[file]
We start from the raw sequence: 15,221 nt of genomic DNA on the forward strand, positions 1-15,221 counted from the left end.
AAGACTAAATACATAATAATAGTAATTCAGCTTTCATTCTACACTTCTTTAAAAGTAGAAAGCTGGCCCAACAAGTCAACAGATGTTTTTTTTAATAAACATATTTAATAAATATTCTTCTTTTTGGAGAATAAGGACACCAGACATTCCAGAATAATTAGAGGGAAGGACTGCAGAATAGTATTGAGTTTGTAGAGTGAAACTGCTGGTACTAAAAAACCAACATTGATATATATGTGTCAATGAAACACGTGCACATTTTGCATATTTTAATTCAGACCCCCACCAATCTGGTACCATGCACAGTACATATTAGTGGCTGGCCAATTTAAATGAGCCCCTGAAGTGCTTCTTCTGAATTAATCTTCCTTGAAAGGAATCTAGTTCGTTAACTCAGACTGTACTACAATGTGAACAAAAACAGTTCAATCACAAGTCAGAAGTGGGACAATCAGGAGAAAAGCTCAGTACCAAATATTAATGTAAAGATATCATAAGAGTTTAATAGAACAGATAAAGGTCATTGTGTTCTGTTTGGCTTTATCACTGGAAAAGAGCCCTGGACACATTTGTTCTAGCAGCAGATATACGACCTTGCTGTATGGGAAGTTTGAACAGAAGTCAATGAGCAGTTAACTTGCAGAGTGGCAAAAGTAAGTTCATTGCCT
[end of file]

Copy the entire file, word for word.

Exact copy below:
We start from the raw sequence: 15,221 nt of genomic DNA on the forward strand, positions 1-15,221 counted from the left end.
AAGACTAAATACATAATAATAGTAATTCAGCTTTCATTCTACACTTCTTTAAAAGTAGAAAGCTGGCCCAACAAGTCAACAGATGTTTTTTTTAATAAACATATTTAATAAATATTCTTCTTTTTGGAGAATAAGGACACCAGACATTCCAGAATAATTAGAGGGAAGGACTGCAGAATAGTATTGAGTTTGTAGAGTGAAACTGCTGGTACTAAAAAACCAACATTGATATATATGTGTCAATGAAACACGTGCACATTTTGCATATTTTAATTCAGACCCCCACCAATCTGGTACCATGCACAGTACATATTAGTGGCTGGCCAATTTAAATGAGCCCCTGAAGTGCTTCTTCTGAATTAATCTTCCTTGAAAGGAATCTAGTTCGTTAACTCAGACTGTACTACAATGTGAACAAAAACAGTTCAATCACAAGTCAGAAGTGGGACAATCAGGAGAAAAGCTCAGTACCAAATATTAATGTAAAGATATCATAAGAGTTTAATAGAACAGATAAAGGTCATTGTGTTCTGTTTGGCTTTATCACTGGAAAAGAGCCCTGGACACATTTGTTCTAGCAGCAGATATACGACCTTGCTGTATGGGAAGTTTGAACAGAAGTCAATGAGCAGTTAACTTGCAGAGTGGCAAAAGTAAGTTCATTGCCT